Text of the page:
Third, oaks keep their leaves through most of the winter, shedding them toward spring. Most of us know this if we are paying attention on our walks, but keep that in mind in your placement of an oak tree. You don’t want to plant the oak where it will block light or warmth in the winter. And you can use this deciduous tree almost like an evergreen, as a screen.
Fourth, you don’t need a big oak tree to support the ecosystem. Your tree will start supporting caterpillars, moths, and other insects as a small tree, immediately! If you want, you can keep your oak tree small, coppicing2 every few years.
Fifth, You never (NEVER!) have to fertilize your tree if you leave the leaf litter there. Leaves as they break down under the tree return the nutrients to the tree. And of course we all know by now that we should leave the leaves anyway, as they support a myriad of life as they decompose.
And, finally, trees like to be close enough to touch roots. Think about putting groves of trees in, instead of specimen trees, like we see in parks (and really, everywhere). They are much more stable when growing in groves, rather than as one offs.So, think about a place in your landscape where you can put a Gambel oak. Better yet, think about where you can handle a grove of oaks. Remember the old adage – the best time to plant a tree was 20 years ago, so do it now.
Also from Doug’s presentation, as we think about using our landscapes to make the ecosystem better, here are four things you should think about. Your landscape should:
- Capture carbon;
- Help manage the watershed;
- Support a diverse community of pollinators; and
- Support a complex food web.
It turns out oaks do all four of these. As I said last month, your landscape can contribute to an ecosystem that is supporting your local food web, or it can do nothing for, or even detract from, the ecosystem. There is so much more in Doug’s presentation, I urge you to watch the whole thing, if you haven’t see it. Or, watch it again!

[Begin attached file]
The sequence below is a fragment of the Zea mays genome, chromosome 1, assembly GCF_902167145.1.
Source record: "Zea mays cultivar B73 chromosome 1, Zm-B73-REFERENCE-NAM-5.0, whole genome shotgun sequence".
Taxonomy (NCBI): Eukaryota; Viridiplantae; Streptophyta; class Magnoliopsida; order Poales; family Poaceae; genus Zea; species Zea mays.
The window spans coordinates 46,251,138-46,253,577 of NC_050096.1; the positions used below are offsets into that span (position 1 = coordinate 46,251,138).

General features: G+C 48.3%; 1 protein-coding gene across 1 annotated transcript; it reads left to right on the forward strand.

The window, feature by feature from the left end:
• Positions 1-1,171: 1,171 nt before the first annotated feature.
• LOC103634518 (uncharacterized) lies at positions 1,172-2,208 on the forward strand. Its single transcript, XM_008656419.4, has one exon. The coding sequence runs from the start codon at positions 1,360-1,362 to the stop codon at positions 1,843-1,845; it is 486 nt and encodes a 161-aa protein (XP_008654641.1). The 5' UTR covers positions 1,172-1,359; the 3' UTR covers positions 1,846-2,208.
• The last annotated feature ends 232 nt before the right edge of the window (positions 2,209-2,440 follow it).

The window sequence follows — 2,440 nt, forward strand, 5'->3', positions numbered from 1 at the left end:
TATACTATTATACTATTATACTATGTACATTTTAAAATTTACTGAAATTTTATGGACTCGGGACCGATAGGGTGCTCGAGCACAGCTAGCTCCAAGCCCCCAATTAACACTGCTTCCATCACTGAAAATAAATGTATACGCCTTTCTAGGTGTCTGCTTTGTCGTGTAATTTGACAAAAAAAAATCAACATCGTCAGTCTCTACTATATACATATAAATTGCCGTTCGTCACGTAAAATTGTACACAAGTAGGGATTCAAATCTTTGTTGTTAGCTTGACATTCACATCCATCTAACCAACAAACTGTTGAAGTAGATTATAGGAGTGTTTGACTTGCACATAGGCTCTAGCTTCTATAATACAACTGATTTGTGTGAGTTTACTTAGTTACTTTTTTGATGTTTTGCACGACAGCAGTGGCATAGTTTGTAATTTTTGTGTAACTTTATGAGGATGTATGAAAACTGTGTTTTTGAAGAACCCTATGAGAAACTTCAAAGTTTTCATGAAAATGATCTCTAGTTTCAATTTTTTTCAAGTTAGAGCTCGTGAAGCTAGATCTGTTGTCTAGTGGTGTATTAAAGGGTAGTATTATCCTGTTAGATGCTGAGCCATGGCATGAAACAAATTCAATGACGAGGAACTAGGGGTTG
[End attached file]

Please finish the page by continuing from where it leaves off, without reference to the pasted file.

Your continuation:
Curious to learn more about transforming your garden into a habitat with Colorado native wildflowers, grasses, shrubs, and trees? Check out our native gardening toolkit, register for an upcoming event, subscribe to our newsletter, and/or become a member – if you’re not one already!
- More super natives in my zip code are: Willow (Salix): supports 322 species of caterpillars and moths (But beware – first, this is not the only metric for an ecologically great plant, and second, willows like lots of water!); Aspens, Cottonwoods and Poplars: 262; Beach, plums, choke cherry (Prunus): 261; Maple (Acer): 140; Rose (Rosa woodsii): 91. More plants I would not consider super natives: Sage (Salvia): 9; Globmallow (Sphaeralcia): 8; Blazing star (Liatris): 6; Spiderwort (Tradescantia): 1; Tansy (Tanecetum): 1. But remember, one is better than none! ↩︎
- Coppicing is a traditional method of woodland management which exploits the capacity of many species of trees to put out new shoots from their stump or roots if cut down. In a coppiced wood, which is called a copse, young tree stems are repeatedly cut down to near ground level, resulting in a stool. ↩︎